Most people here acknowledge there will be many more, because Latinos are the fastest growing population demographic not only in Iowa but the entire U.S.
It’s a bold move Greene County is making. But we haven’t made as much progress with our multicultural initiative in these past two years as I had hoped.
What’s held us back is a lack of housing – a common problem all over rural Iowa – and finding the funding to hire a director of the Multicultural Family Resource Center and to start its work.
But there is good news, too.
Because the story of Greene County’s determination to grow the workforce and population has spread far and wide, we have had two contractors come in from the Des Moines area with the resources to propose and start construction on major housing projects in Jefferson. They are Rowland Real Estate and Kading Properties. Local contractors are involved, too, but they’ve been limited on bigger projects because they are already plenty busy, and can’t hire enough people to expand their crews.
Karie Kading Ramsey, the CEO of Kading Properties, based in Urbandale, as she spoke in Jefferson describing her company’s proposal to build a major housing project in Jefferson.
Another positive, GCDC in late summer received a $95,703 U.S. Department of Agriculture Rural Development grant to cover a first year’s costs of the multicultural center and its program. And the organization has launched a $300,000 fundraising effort to cover the costs of a second, third and fourth year of operations. We believe we need to be able to make at least a four-year commitment to attract a director with proper credentials and experience for the job.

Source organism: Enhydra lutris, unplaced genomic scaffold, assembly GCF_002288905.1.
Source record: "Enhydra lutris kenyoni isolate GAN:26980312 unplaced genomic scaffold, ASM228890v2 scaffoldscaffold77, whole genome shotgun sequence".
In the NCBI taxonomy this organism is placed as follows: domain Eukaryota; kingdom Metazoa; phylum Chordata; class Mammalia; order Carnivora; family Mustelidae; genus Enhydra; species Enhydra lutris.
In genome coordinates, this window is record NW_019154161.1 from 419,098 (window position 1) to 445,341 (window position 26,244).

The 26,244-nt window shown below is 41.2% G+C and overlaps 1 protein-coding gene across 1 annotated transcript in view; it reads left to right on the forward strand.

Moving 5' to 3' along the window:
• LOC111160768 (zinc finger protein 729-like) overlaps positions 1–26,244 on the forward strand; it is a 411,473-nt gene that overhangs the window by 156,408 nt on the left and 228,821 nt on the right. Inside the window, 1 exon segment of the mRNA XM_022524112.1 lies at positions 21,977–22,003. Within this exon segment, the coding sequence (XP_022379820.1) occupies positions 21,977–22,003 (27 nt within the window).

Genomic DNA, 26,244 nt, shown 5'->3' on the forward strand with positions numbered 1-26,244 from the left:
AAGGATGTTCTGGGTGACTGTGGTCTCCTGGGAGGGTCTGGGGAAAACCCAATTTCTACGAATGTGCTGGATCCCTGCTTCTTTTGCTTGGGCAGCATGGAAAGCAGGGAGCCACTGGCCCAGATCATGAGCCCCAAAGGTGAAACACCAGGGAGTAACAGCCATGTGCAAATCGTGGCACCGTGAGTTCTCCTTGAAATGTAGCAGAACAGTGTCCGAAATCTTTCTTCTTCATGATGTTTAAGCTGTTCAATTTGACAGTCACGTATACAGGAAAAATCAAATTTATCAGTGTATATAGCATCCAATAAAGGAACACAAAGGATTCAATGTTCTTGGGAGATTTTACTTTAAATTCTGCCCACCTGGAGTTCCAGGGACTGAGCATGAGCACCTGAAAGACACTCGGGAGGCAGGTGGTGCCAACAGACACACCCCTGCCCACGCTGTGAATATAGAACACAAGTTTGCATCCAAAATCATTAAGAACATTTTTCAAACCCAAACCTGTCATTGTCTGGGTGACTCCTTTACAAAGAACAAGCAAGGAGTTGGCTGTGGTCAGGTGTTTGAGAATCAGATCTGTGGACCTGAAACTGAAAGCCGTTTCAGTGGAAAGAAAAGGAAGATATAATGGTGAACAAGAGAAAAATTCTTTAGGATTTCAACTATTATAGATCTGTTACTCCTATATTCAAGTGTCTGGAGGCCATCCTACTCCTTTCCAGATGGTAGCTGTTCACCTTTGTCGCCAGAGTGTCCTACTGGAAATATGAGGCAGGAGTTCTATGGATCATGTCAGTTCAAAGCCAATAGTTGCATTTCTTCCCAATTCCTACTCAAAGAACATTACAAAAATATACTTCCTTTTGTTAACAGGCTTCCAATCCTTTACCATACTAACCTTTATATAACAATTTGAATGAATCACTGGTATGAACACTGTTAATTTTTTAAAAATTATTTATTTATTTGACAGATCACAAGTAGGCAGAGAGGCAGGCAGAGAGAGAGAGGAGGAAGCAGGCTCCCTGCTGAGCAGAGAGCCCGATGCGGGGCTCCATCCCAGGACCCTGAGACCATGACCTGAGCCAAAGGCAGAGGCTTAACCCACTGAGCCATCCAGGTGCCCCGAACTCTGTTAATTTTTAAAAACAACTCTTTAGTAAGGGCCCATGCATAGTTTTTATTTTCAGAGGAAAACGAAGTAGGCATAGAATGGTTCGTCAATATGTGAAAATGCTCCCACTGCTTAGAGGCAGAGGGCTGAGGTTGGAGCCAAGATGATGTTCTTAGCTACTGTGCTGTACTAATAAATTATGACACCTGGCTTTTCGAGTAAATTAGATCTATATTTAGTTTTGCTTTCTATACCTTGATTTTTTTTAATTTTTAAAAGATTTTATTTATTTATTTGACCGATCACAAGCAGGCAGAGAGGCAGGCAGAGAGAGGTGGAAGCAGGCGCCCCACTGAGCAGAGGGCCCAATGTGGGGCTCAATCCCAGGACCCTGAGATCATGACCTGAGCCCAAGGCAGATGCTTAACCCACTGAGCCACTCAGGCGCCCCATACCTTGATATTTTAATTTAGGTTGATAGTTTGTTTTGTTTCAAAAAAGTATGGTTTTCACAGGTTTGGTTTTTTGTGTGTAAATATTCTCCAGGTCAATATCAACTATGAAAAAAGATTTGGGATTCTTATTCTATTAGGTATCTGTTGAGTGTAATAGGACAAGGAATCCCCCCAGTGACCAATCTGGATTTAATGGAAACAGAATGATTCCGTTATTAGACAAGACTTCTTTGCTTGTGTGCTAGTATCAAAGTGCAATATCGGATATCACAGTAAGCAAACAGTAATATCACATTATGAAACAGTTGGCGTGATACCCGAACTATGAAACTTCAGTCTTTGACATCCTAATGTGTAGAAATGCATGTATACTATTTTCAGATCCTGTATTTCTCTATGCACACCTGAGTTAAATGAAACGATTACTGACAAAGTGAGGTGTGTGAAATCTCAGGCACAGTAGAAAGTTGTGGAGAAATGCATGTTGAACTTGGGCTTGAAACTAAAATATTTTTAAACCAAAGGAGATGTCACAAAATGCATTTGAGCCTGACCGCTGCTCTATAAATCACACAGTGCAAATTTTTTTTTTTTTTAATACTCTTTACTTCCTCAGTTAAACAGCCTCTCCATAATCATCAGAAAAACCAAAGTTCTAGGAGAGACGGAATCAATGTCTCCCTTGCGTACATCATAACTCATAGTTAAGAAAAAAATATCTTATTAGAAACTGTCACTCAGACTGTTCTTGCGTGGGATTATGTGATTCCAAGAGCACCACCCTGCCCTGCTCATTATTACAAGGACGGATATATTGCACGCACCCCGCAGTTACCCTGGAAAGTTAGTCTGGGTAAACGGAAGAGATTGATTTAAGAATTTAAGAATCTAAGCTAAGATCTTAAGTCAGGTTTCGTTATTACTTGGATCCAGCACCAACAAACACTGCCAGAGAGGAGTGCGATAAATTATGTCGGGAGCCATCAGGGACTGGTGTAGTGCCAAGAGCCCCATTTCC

About one-third of that $300,000 goal has been pledged – including $1,000 per year for three years by Mary Riche and me. There surely must be at least 100 other people in Greene County that believe in this as much as we RicheBurgers do, aren’t there?
More help is needed, of course, and we think it will come from our large employers, other businesses, civic organizations, other individuals and possibly our local governments.
As exciting as significant growth is and should be for a rural Iowa community, it is frightening for some people.
Tori Riley, editor and publisher of Greene County News Online, wrote in an Oct. 20 column that there is resistance. Some of it is whether we need all the new housing proposed, and whether it will mean heavier burdens for local taxpayers. She says those are questions that GCDC and public officials must address. We’re doing that. Some people don’t seem to hear us.